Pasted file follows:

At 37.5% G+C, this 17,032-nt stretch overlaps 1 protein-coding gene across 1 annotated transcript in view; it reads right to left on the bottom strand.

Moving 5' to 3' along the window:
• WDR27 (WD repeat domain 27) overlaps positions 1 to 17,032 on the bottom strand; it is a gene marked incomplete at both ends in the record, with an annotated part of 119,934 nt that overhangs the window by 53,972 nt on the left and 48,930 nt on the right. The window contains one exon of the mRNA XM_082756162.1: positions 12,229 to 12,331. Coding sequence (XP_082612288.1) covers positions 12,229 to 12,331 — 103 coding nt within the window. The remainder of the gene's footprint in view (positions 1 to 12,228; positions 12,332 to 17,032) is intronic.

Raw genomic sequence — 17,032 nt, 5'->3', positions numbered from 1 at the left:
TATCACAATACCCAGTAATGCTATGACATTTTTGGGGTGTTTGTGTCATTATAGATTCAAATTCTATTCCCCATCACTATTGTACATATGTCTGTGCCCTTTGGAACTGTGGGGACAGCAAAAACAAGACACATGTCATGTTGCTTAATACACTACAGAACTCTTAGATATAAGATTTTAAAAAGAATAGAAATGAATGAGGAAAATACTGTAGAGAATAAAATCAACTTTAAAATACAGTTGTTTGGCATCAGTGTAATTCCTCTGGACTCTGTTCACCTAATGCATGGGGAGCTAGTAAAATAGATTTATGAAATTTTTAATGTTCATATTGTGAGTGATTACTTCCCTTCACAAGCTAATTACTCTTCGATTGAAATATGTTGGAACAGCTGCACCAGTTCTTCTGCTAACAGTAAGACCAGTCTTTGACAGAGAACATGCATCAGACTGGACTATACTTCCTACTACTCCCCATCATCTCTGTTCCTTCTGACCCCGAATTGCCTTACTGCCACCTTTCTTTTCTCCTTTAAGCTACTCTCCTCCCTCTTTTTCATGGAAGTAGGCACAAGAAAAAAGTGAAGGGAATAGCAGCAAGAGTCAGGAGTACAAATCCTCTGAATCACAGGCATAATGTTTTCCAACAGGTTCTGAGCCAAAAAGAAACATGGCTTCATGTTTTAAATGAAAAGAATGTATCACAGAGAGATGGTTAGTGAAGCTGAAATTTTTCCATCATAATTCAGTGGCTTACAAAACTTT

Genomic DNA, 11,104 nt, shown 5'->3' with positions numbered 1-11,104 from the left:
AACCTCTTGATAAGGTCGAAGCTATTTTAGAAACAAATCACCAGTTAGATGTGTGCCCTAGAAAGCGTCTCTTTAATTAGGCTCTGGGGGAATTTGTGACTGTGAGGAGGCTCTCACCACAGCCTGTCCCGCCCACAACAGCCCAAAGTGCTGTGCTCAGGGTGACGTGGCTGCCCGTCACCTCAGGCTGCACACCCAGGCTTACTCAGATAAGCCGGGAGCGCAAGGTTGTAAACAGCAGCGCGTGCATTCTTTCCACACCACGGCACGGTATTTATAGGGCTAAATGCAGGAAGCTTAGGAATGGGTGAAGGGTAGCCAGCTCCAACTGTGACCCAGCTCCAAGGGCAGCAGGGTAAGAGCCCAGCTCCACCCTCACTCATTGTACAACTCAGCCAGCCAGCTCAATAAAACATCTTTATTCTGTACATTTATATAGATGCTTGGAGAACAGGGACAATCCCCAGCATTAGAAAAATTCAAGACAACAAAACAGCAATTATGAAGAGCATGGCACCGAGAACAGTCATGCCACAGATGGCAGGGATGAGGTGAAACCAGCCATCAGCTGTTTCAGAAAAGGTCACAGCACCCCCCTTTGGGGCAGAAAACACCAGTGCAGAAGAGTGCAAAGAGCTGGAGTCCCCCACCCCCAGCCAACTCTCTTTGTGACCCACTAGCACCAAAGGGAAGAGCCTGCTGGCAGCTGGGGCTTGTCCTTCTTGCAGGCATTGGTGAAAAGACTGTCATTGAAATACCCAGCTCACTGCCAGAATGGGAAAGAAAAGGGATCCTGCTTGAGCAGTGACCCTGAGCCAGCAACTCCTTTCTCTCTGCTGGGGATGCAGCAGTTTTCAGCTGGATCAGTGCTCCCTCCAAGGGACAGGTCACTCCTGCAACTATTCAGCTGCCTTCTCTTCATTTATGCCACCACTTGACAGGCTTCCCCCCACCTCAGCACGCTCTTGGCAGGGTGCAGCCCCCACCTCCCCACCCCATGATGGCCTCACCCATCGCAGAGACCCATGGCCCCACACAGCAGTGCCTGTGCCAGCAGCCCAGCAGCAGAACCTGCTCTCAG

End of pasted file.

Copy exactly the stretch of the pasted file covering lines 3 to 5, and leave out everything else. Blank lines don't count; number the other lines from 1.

• WDR27 (WD repeat domain 27) overlaps positions 1 to 17,032 on the bottom strand; it is a gene marked incomplete at both ends in the record, with an annotated part of 119,934 nt that overhangs the window by 53,972 nt on the left and 48,930 nt on the right. The window contains one exon of the mRNA XM_082756162.1: positions 12,229 to 12,331. Coding sequence (XP_082612288.1) covers positions 12,229 to 12,331 — 103 coding nt within the window. The remainder of the gene's footprint in view (positions 1 to 12,228; positions 12,332 to 17,032) is intronic.

Raw genomic sequence — 17,032 nt, 5'->3', positions numbered from 1 at the left:
TATCACAATACCCAGTAATGCTATGACATTTTTGGGGTGTTTGTGTCATTATAGATTCAAATTCTATTCCCCATCACTATTGTACATATGTCTGTGCCCTTTGGAACTGTGGGGACAGCAAAAACAAGACACATGTCATGTTGCTTAATACACTACAGAACTCTTAGATATAAGATTTTAAAAAGAATAGAAATGAATGAGGAAAATACTGTAGAGAATAAAATCAACTTTAAAATACAGTTGTTTGGCATCAGTGTAATTCCTCTGGACTCTGTTCACCTAATGCATGGGGAGCTAGTAAAATAGATTTATGAAATTTTTAATGTTCATATTGTGAGTGATTACTTCCCTTCACAAGCTAATTACTCTTCGATTGAAATATGTTGGAACAGCTGCACCAGTTCTTCTGCTAACAGTAAGACCAGTCTTTGACAGAGAACATGCATCAGACTGGACTATACTTCCTACTACTCCCCATCATCTCTGTTCCTTCTGACCCCGAATTGCCTTACTGCCACCTTTCTTTTCTCCTTTAAGCTACTCTCCTCCCTCTTTTTCATGGAAGTAGGCACAAGAAAAAAGTGAAGGGAATAGCAGCAAGAGTCAGGAGTACAAATCCTCTGAATCACAGGCATAATGTTTTCCAACAGGTTCTGAGCCAAAAAGAAACATGGCTTCATGTTTTAAATGAAAAGAATGTATCACAGAGAGATGGTTAGTGAAGCTGAAATTTTTCCATCATAATTCAGTGGCTTACAAAACTTT